Before, during and after Hurricane Sandy, Newark Mayor Cory Booker ran into pretty much every situation a local elected official is likely to meet on Twitter. I am not prone to hero worship, but if you get elected to office and want to know how it’s done, take a look at his Twitter stream from that period.
My humble list below – certainly very subjective – offers 41 ways that Booker used social media during the crisis. The situations below are familiar to any of us who’ve been involved in government and used social media – though it’s pretty rare to run into all these situations within one event!
It’s no secret that Booker is a Twitter superstar, and he’s already considered a role model for local elected officials and social media. Here’s my analysis. This is worth looking at if you are an elected official thinking of using Twitter more. There are many reasons to do so, but you can also see it’s a lot of work.
1. Providing useful information
2. Repeating useful information
One thing you find time and time again is that people don’t want to read through your social media stream for advice or information. They want the info for themselves at the moment they think it’s useful. So, for example, Booker tweeted the phone number to report problems and needs more than 110 times during a period of several days. Just a few examples:
3. Answering basic questions from people directly involved in the situation
4. Answering questions from people concerned about other people
5. Providing resources to people affected by a situation
6. Telling people that sometimes you don’t know the answer
8. Dealing with smart-asses. You get bonus points if you use wit.
9. Providing inspiration in times of trouble
The above Tweet might take a bit of translating. There in the middle of the storm, someone says they are dropping out of Newark Public Schools; Booker says, “Let’s talk…”
11. Articulating common sense
Yep, in an emergency you should call 911; but in a crisis, sometimes it takes a leader to know that with confidence.
12. Accepting the concern that pours from others
13. Getting reports of trouble, and getting the government involved
14. Reassuring people who are concerned about others
15. Trying to identify who really needs help right away and who’s just making a fuss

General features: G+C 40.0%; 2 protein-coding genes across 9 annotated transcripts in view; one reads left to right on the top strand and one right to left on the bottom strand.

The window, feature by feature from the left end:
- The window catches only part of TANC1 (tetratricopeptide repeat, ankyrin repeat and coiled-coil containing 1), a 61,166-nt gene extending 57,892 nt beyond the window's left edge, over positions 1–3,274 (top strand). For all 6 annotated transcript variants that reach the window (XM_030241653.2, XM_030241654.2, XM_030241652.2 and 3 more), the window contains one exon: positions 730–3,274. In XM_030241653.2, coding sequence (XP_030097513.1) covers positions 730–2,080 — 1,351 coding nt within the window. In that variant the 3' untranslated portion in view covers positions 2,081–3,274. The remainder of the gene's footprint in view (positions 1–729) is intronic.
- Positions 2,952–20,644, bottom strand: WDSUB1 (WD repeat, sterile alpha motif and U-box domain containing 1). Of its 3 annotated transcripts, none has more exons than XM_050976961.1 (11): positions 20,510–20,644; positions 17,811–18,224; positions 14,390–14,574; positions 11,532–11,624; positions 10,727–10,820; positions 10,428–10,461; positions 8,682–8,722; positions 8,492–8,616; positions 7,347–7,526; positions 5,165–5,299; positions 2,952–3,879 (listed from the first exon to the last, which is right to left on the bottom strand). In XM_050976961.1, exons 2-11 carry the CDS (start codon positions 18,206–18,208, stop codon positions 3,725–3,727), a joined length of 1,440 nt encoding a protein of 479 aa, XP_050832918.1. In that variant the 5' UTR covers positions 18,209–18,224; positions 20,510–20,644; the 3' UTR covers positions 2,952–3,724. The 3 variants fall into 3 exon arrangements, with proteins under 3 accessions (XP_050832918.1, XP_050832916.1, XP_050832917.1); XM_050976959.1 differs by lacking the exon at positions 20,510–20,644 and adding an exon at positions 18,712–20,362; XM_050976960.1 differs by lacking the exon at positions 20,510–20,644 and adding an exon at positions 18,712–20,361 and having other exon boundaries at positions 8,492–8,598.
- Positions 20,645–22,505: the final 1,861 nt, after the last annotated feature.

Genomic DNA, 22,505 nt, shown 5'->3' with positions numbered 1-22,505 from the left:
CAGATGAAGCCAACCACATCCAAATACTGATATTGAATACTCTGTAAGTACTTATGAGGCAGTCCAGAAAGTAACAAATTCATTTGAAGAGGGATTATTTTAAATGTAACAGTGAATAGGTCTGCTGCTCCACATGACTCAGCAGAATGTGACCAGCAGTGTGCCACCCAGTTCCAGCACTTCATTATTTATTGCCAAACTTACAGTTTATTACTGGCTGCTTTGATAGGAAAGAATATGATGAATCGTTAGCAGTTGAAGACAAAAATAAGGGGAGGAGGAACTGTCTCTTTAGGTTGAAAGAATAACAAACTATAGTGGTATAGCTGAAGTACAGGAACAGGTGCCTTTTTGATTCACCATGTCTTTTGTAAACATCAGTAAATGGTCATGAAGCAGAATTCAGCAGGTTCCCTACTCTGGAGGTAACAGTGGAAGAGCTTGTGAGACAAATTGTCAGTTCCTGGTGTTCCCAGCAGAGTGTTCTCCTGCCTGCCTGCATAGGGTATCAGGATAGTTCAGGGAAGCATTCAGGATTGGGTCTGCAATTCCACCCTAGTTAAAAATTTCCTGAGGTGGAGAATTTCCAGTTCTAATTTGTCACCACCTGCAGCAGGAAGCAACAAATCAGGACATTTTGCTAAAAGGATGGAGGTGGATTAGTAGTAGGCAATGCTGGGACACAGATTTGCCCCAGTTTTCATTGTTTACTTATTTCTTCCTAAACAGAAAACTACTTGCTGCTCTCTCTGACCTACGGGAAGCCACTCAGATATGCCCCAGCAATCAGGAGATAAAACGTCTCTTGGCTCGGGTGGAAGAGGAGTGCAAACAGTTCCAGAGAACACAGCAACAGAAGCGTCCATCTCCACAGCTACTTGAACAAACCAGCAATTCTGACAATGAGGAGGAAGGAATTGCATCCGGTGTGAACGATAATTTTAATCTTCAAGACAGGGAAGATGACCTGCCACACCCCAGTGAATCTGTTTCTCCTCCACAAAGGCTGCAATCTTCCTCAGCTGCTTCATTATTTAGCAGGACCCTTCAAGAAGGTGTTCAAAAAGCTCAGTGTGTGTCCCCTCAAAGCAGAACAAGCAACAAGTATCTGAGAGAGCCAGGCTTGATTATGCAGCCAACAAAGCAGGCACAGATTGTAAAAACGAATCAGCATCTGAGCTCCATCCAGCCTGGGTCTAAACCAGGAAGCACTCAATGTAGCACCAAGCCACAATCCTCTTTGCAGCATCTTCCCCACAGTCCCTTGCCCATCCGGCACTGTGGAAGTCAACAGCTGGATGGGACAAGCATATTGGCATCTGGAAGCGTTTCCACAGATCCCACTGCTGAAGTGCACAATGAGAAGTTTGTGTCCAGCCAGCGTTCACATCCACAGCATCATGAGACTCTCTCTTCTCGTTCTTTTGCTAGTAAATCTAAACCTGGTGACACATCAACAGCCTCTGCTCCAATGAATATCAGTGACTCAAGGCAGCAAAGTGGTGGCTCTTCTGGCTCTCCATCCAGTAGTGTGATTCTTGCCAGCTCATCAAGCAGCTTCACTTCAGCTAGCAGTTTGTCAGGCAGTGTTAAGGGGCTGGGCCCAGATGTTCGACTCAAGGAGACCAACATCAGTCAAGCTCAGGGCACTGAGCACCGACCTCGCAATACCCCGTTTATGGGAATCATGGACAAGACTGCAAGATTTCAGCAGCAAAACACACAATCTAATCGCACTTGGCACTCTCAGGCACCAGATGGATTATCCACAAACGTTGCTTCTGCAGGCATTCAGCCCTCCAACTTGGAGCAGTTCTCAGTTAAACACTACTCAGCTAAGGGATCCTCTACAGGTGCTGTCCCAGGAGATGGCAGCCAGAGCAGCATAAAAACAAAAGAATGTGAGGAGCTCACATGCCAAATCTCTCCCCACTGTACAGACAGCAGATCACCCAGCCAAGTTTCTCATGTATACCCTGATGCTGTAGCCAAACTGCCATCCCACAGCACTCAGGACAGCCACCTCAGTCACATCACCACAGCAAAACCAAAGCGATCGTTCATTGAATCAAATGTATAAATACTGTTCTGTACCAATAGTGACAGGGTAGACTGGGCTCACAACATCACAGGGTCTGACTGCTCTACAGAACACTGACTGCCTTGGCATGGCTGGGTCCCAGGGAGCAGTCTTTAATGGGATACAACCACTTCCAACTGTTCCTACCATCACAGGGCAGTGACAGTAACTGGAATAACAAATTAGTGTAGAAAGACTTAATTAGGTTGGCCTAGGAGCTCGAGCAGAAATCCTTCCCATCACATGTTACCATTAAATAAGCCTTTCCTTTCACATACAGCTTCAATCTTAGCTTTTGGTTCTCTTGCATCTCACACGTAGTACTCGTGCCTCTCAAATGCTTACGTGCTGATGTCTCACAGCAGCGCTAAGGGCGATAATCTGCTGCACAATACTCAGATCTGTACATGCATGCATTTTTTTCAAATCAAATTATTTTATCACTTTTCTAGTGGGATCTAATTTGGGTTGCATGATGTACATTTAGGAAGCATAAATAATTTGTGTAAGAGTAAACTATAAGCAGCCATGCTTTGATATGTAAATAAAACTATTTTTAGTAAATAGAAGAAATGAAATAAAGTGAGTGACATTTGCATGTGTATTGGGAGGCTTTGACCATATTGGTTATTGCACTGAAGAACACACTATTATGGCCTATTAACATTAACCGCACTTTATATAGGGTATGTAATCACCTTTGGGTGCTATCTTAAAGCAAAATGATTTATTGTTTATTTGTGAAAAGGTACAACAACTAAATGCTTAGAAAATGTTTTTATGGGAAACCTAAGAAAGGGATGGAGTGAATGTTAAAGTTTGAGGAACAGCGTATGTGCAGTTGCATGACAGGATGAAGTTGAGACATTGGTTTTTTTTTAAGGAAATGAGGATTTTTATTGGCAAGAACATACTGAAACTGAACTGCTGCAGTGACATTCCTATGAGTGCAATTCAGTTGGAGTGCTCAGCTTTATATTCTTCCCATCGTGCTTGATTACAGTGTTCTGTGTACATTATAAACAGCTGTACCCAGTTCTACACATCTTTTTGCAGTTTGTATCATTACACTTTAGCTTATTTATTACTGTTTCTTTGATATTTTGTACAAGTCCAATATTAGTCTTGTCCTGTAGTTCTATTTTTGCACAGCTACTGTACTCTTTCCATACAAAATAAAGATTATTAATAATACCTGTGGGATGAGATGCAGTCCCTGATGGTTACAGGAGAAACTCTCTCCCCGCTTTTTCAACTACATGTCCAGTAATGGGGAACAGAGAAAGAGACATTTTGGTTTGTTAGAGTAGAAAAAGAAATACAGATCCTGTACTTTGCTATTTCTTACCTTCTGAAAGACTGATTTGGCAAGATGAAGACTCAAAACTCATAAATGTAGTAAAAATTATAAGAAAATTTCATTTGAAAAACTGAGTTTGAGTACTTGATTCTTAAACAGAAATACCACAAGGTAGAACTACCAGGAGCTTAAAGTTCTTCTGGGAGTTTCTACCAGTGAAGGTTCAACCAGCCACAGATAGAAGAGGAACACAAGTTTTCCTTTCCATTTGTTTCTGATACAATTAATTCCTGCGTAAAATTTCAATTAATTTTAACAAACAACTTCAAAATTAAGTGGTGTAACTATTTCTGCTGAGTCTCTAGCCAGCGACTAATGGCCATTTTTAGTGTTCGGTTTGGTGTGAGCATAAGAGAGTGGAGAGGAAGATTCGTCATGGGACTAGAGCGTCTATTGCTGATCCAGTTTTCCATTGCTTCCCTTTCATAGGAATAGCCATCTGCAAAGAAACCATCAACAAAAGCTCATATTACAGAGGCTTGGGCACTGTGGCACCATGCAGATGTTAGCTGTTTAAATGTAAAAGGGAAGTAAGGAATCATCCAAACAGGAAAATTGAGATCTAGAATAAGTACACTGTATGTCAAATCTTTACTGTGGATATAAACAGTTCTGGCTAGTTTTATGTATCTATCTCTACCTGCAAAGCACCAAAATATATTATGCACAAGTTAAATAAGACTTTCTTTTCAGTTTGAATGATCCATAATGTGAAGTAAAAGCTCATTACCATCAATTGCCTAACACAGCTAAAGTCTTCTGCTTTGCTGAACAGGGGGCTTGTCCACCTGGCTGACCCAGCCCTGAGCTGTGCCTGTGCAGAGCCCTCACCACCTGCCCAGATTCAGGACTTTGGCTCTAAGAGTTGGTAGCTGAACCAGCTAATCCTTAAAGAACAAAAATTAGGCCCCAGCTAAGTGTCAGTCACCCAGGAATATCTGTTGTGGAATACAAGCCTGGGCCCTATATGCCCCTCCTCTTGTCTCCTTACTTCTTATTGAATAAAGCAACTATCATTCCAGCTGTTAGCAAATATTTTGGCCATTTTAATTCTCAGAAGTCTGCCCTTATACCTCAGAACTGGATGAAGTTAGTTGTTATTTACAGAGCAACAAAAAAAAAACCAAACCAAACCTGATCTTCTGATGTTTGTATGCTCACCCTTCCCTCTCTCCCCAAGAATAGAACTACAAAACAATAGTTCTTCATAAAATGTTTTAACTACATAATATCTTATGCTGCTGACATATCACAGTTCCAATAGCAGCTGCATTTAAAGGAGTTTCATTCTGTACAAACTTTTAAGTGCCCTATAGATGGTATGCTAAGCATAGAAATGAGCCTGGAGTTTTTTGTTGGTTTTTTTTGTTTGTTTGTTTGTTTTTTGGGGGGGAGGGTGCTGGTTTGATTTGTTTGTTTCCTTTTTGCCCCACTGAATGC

16. Deciding where and when to go out and talk with people
19. Addressing frustration and rumors
This is just one example of the streams of folks who wanted acknowledgement of dire situations and rumors.
21. Telling a funny story
22. Making puns
24. Re-Tweeting or sharing other posts with useful info
25. Giving people bad news
26. Calming the over-excited
28. Sharing the history of the community
Mostly elected officials share history through social media during calmer times; I give Booker credit for remembering this historic date in the middle of the crisis.
29. Listening to the angry or upset
These are not Booker’s Tweets; they’re from one citizen within a short period of time. Just imagine what his Twitter stream looked like.
30. Trying to sort out confusing information and situations
31. Addressing assholes
And yep, they come out – if that’s the right term – in times of crisis.
32. Thanking others for what they do for community
33. Mobilizing volunteers and help
36. Acknowledging outsiders who communicate during a situatoin
This is an interesting one that I noticed myself when my city, Lakewood, was dealing with the murder of four police officers in November 2009. I and we received many social media posts and written notes from people who had one or another connection to Lakewood, and thus felt touched personally by our own version of disaster.
37. Acknowledging the good in your community
38. Educating people on how your government works with other governments and officials
39. Fielding questions that technically belong to other governments
The average citizen has no reason to care whether the mayor has anything to do with schools; he or she just wants answers. Part of the job of the local elected official is to relay what she or he knows from other governments (with great caution, as if you’re wrong, people assign you the responsibility)
40. Rejoicing with your community when something good happens
41. Accepting the thanks of the community
And that last one is very sincere. I was always amazed how many people, including complete strangers, thanked me for serving on a City Council; and I sure never had to deal with a hurricane.
So there you go … there are 41 things you can do for and with your citizens on Twitter. Why wouldn’t you be part of the conversation?